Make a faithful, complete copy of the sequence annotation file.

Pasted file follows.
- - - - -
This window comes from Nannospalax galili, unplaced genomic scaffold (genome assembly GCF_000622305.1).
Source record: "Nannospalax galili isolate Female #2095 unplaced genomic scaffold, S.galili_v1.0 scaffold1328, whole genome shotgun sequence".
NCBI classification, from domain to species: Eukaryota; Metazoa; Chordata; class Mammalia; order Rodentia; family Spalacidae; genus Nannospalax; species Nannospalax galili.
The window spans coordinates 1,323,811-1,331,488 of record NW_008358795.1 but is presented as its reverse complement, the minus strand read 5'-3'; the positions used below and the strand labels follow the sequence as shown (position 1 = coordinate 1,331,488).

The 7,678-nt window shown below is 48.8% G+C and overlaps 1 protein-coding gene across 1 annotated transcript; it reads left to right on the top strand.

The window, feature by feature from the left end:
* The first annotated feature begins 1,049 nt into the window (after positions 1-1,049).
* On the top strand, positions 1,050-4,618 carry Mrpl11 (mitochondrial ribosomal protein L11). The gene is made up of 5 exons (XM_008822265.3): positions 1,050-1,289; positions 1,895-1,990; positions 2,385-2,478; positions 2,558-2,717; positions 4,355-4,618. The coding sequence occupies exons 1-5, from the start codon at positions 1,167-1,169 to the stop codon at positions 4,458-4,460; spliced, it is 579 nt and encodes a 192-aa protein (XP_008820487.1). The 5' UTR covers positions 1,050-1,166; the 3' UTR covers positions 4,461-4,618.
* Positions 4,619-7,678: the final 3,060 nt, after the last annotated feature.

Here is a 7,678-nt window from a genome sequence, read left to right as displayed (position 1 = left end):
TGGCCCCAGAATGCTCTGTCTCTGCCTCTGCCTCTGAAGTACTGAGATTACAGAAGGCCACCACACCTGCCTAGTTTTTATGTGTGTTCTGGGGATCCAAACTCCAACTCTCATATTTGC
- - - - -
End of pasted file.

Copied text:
This window comes from Nannospalax galili, unplaced genomic scaffold (genome assembly GCF_000622305.1).
Source record: "Nannospalax galili isolate Female #2095 unplaced genomic scaffold, S.galili_v1.0 scaffold1328, whole genome shotgun sequence".
NCBI classification, from domain to species: Eukaryota; Metazoa; Chordata; class Mammalia; order Rodentia; family Spalacidae; genus Nannospalax; species Nannospalax galili.
The window spans coordinates 1,323,811-1,331,488 of record NW_008358795.1 but is presented as its reverse complement, the minus strand read 5'-3'; the positions used below and the strand labels follow the sequence as shown (position 1 = coordinate 1,331,488).

The 7,678-nt window shown below is 48.8% G+C and overlaps 1 protein-coding gene across 1 annotated transcript; it reads left to right on the top strand.

The window, feature by feature from the left end:
* The first annotated feature begins 1,049 nt into the window (after positions 1-1,049).
* On the top strand, positions 1,050-4,618 carry Mrpl11 (mitochondrial ribosomal protein L11). The gene is made up of 5 exons (XM_008822265.3): positions 1,050-1,289; positions 1,895-1,990; positions 2,385-2,478; positions 2,558-2,717; positions 4,355-4,618. The coding sequence occupies exons 1-5, from the start codon at positions 1,167-1,169 to the stop codon at positions 4,458-4,460; spliced, it is 579 nt and encodes a 192-aa protein (XP_008820487.1). The 5' UTR covers positions 1,050-1,166; the 3' UTR covers positions 4,461-4,618.
* Positions 4,619-7,678: the final 3,060 nt, after the last annotated feature.

Here is a 7,678-nt window from a genome sequence, read left to right as displayed (position 1 = left end):
TGGCCCCAGAATGCTCTGTCTCTGCCTCTGCCTCTGAAGTACTGAGATTACAGAAGGCCACCACACCTGCCTAGTTTTTATGTGTGTTCTGGGGATCCAAACTCCAACTCTCATATTTGC